• 1000 Signal chain: without watcher
    • 1000 Signal chain: with watcher
    • 1000 rmemo chain
  • Asynchronous Signal Chain Benchmark
    • 1000 Signal chain: without watcher
    • 1000 Signal chain: with watcher
    • 1000 rmemo chain
  • Memory Benchmarks
    • 1000 x 1000 Signal Chain Memory allocation benchmark
    • 1000 x 1000 rmemo Chain Memory allocation benchmark

None of the Signal benchmarks call .unwatch(), which has a performance issue.

Rmemo as a Proxy for WeakRef Performance

These benchmarks compare the Signal Polyfill vs. rmemo's performance. A single WeakRef is lazy instantiated whenever a rmemo is referenced by another rmemo. A rmemo lazily instantiates one WeakRef when calling its first dependency rmemo.

There are several props that are dynamically assigned to each rmemo. Each rmemo has a .set() method used internally. A sig_() exposes the .set() method in its typescript type. A memo_() does not expose .set() in its typescript type.

There are several differences in implementation between Rmemo & the Signals Polyfill. However, comparing these two implementations should at least demonstrate whether or not WeakRef has a significant negative impact on performance & memory usage.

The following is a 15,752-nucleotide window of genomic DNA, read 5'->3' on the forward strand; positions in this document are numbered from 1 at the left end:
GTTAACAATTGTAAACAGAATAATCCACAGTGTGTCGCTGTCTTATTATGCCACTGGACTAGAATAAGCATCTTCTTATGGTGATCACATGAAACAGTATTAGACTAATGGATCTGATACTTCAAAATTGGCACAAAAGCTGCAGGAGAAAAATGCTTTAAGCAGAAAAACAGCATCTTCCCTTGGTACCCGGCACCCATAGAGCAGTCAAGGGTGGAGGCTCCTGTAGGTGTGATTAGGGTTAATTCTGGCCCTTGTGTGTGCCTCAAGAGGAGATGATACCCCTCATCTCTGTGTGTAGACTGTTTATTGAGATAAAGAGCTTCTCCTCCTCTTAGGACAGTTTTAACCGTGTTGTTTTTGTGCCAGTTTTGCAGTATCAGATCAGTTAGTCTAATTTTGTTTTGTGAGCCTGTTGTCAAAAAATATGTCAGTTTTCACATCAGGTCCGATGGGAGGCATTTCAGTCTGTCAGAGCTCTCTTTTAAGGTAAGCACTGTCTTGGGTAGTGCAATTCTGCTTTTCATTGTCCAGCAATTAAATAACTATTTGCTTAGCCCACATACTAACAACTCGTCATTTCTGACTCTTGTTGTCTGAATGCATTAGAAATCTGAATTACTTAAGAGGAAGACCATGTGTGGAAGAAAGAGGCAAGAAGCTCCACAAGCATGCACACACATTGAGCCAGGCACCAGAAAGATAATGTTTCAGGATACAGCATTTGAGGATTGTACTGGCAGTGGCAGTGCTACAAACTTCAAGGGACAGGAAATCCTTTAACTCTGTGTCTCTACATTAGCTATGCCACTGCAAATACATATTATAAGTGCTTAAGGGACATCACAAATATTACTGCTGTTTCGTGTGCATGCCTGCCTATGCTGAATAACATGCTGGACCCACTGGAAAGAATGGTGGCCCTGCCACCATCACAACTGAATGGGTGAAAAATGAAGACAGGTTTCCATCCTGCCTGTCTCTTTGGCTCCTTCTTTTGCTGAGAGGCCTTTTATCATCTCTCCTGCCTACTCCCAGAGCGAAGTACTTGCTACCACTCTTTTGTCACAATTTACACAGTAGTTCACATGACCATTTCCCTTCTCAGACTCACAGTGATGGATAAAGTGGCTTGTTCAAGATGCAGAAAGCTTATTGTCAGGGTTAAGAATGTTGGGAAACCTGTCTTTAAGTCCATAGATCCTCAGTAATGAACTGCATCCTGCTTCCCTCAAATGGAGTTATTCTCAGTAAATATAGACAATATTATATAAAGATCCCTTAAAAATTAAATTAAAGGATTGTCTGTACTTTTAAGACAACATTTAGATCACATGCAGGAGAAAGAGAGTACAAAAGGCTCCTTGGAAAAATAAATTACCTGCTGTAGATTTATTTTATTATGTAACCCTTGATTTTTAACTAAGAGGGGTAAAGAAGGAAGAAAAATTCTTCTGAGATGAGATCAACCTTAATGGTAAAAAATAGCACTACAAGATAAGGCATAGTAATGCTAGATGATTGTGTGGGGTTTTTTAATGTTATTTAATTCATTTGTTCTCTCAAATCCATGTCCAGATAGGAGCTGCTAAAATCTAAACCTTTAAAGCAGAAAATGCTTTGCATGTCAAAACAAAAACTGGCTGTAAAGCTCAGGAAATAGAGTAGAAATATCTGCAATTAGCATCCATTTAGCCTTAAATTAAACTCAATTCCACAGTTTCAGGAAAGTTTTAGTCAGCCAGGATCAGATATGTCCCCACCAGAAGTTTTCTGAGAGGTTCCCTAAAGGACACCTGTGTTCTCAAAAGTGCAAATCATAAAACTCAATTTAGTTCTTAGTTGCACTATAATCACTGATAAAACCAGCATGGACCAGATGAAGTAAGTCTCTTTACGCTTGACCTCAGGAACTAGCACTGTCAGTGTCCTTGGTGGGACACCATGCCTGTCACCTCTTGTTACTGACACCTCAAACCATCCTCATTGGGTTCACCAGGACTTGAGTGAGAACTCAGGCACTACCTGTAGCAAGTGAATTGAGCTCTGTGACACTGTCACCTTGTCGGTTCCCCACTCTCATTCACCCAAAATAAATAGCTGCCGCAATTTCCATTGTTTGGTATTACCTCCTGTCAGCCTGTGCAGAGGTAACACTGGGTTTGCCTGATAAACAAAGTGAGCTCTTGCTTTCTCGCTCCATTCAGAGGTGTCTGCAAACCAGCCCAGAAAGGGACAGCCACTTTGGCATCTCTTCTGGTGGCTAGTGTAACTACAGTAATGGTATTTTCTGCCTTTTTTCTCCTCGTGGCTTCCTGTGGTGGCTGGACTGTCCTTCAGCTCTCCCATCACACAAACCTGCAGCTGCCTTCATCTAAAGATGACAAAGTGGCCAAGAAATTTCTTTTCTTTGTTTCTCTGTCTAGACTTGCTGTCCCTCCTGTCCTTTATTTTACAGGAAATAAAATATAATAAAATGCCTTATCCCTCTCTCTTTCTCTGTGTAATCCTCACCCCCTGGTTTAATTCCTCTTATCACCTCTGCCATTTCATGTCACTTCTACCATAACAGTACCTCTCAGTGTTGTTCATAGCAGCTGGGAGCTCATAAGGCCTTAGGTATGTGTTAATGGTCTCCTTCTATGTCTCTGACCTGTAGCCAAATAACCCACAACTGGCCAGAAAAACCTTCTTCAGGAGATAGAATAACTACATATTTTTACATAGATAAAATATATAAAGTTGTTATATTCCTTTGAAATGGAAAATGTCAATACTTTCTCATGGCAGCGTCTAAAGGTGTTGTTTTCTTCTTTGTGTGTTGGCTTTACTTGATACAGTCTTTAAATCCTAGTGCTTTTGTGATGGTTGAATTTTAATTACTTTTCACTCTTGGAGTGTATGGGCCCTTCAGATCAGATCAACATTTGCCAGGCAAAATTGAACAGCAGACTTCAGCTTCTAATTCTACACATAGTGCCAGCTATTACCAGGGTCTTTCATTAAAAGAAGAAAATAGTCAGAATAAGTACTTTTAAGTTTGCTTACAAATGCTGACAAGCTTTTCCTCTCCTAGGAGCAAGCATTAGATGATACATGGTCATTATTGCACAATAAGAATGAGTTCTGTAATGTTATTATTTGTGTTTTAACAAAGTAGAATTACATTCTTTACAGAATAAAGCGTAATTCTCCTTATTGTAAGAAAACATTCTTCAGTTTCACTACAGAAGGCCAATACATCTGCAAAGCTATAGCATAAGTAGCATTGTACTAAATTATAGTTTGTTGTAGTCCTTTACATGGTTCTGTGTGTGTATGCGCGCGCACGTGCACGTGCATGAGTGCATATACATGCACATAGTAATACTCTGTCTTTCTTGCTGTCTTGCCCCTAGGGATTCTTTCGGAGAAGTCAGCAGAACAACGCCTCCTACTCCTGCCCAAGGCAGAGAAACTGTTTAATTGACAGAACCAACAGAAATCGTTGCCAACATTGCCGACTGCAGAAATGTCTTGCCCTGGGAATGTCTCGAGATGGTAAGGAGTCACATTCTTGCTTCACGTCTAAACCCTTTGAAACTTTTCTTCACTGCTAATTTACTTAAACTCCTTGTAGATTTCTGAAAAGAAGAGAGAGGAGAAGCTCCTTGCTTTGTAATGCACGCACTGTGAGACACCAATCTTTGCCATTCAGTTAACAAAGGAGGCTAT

Synchronous Signal Chain Benchmark

The Synchronous Signal Chain Benchmark was the first benchmark that I ran. The original version of this blog post only had this benchmark. There were issues with the V8 runtime being run synchronously. Not Garbage Collecting WeakRefs in the Nursery & out of memory scope.

Here is the synchronous benchmark source code.

1000 Signal chain: without watcher

Note that Signals are not reactive without the watcher.

let a1 = new Array(1000)
a1[0] = new Signal.State(1)
for (let i = 1; i < 1000; i++) {
  a1[i] = new Signal.Computed(()=>a1[i - 1].get() + 10)

1000 Signal chain: with watcher

These Signals are reactive with the watcher. Note the increase in complexity in adding the watcher.

let pending = false
let w = new Signal.subtle.Watcher(()=>{
  if (!pending) {
    pending = true
      pending = false
      for (let s of w.getPending()) s.get()
let a1 = new Array(1000)
a1[0] = new Signal.State(1)
for (let i = 1; i < 1000; i++) {
  a1[i] = new Signal.Computed(()=>a1[i - 1].get() + 10)

1000 rmemo chain

Note that the rmemo example is simpler than even the 1000 Signal chain: without watcher example.

let a1 = new Array(1000)
a1[0] = sig_(1)
for (let i = 1; i < 1000; i++) {
  a1[i] = memo_(()=>a1[i - 1]() + 10)


WeakRef on JavascriptCore

BunJS Synchronous Benchmark

In the BunJS benchmark, rmemo benchmark is ~20% faster than the reactive Signals benchmark. The reactive Signals benchmark only includes .watch() & does not include .unwatch().